How should we, after thousands of broken promises, and yet another distraction? Sun has ADHD when it comes to the desktop. Sun might think it is doing clear communication, but it shows nothing else then erratic behavior. * Asserting that JavaFX is just vaporware I don't care about FX, I care about the resources this pointless exercise eats up. * Asserting that Sun is focusing on JavaFX and abandoning Swing How else should one interpret that (a) resources are thrown at this FX junk, instead of fixing decade old Swing bugs, (b) Amy talks about demoting Swing to some plumbing tool, (c) Sun's marketing department is running amok about FX, (d) you call bog-standard desktop application developers a minority (see below)? Men, are you realizing that the world if full of people with different ideas than yours and that a corporate market strategy must be focused on broadening the target? Especially when you are in a minority position? Thanks for confirming that Sun has decided the normal desktop is a minority thing.

So yes, message received. Swing developers are a minority in the eyes of Sun, and Sun won't wast money on a minority. We should be grateful that we might get some crumbs falling from the table of the artsy-hippies. We will have many new APIs, period.But for deities sake, WE DO NOT WANT THESE! We want that the old ones are first of all completed and fixed. Got it?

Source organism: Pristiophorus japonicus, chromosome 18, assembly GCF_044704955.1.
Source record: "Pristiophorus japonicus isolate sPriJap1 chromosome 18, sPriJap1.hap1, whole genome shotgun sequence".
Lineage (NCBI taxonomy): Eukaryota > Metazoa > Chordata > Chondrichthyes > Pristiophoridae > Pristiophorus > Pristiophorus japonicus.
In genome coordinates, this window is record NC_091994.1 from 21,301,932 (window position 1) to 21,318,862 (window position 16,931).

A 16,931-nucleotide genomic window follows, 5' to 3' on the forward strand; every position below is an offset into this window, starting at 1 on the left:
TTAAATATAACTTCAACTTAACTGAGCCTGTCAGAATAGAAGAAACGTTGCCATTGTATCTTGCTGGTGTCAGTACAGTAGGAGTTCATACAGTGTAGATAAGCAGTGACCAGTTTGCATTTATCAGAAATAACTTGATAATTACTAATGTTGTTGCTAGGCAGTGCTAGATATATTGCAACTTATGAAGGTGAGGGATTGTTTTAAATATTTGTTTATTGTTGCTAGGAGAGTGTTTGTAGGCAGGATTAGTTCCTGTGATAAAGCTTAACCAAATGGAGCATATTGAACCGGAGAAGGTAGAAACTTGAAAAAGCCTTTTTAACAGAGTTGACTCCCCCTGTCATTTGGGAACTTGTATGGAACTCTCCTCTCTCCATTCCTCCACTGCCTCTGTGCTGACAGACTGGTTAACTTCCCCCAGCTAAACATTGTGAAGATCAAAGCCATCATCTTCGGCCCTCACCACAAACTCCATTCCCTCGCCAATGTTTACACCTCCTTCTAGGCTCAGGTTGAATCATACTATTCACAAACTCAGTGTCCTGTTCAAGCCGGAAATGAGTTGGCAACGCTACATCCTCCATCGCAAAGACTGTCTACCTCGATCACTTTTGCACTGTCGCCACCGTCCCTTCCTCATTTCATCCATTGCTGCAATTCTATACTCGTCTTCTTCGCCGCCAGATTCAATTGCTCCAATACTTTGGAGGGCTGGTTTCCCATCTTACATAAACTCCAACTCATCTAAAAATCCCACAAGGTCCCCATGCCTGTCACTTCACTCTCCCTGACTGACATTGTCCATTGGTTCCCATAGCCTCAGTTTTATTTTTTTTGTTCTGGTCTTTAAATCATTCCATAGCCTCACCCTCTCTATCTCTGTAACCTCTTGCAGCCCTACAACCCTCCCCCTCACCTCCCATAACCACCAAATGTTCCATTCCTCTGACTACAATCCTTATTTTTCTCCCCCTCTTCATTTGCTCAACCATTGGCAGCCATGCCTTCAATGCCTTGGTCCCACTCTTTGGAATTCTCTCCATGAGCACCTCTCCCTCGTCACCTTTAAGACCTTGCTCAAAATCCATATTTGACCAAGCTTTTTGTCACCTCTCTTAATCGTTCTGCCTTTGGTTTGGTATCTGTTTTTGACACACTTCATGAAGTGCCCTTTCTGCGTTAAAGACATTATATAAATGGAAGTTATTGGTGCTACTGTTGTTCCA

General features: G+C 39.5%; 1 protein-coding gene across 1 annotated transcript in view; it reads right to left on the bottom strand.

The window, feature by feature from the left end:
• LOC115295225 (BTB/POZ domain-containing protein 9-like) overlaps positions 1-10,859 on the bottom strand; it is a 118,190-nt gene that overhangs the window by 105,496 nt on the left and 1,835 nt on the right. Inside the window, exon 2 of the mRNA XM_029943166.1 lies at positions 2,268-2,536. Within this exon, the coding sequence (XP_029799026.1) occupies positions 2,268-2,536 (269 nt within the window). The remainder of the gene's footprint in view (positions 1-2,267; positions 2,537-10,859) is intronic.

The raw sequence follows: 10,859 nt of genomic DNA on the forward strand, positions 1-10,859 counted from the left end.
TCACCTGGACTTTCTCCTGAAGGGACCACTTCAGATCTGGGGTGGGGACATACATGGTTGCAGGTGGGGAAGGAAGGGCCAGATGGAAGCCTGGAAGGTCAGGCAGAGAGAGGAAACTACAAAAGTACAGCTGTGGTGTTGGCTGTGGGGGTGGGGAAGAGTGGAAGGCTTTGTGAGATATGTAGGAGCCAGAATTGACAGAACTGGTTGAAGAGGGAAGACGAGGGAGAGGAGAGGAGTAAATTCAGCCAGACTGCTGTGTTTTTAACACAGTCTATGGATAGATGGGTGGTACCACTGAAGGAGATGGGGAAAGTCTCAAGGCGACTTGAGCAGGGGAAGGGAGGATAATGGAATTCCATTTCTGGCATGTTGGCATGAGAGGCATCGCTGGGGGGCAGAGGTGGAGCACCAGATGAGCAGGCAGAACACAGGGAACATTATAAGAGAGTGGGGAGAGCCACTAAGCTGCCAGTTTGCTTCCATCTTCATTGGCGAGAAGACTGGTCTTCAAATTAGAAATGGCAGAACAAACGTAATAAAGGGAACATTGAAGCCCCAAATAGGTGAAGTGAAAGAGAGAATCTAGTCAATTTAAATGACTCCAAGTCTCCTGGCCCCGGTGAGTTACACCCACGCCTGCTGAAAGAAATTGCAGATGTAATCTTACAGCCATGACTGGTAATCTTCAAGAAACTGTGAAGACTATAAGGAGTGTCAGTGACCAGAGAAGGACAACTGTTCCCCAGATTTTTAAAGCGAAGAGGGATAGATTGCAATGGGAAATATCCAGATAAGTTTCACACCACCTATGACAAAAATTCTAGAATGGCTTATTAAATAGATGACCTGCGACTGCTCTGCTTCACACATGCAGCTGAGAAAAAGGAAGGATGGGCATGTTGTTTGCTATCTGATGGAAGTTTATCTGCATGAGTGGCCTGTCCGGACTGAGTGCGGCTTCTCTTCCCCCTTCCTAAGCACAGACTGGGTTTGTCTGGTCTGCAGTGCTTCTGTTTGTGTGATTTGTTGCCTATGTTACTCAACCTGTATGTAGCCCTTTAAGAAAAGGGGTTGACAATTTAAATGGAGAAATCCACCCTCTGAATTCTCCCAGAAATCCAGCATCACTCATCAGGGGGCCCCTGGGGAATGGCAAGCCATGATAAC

Fabriziogiudici whats annoying us isn't having more choice - It's that Sun clearly doesn't have the resources to be developing two UI frameworks at the same time. I've seen no roadmap for the duplication of the same functionality into Swing. On the contrary the two key upcoming JSRs for Swing have suffered major setbacks directly BECAUSE of JavaFX, FACT not FUD.

Whats missing is the communication from Sun. What are the plans? Will beansbindings, timimingframework, SAF continue despite being duplicated by JavaFX? What we'd like to see is Swing evolve from it's frozen 1.2 internals with the kinds features you're putting into JavaFX rather than "going on as usual". We'd like a level playing field with the likes of Flex more modern languages. Continue to freeze us out and we'll eventually vote with our feet. The features Swing gains from JavaFX are largely useless to the vast majority of existing Swing desktop apps Movies? Transparent Windows? 2D Scene Graph? WTF

Sweeping statements like "every application will be an RIA (JavaFX) one" and "JavaFX is for designers not developers" just feed these fires in the absence of any information.

From our standpoint you promised us bindings, frameworks etc.. and then stop the work without warning, leave use six months without news, support or progress. And then announce a whole new language with these same features only we can't actually leverage from our existing Swing apps. We also see is Sun hemorrhaging key employees from an already under resourced team who clearly didn't agree that more freedom of choice never hurt anybody. Enjoy what exactly? I'm not a designer.. Enjoy the wait for the Swing team to work on something with some practical use instead of eye candy? Enjoy more resignations and abandoned APIs to follow? what is so very wrong in the client side team?

Don't you have to be very careful about quotes like "JavaFX is meant for designers"? "JSF is unusable without tooling support" was hugely damaging. Begs the question so why keep bugging us Java developers about JavaFX then? go see if the LAMP crowd says if it has any legs.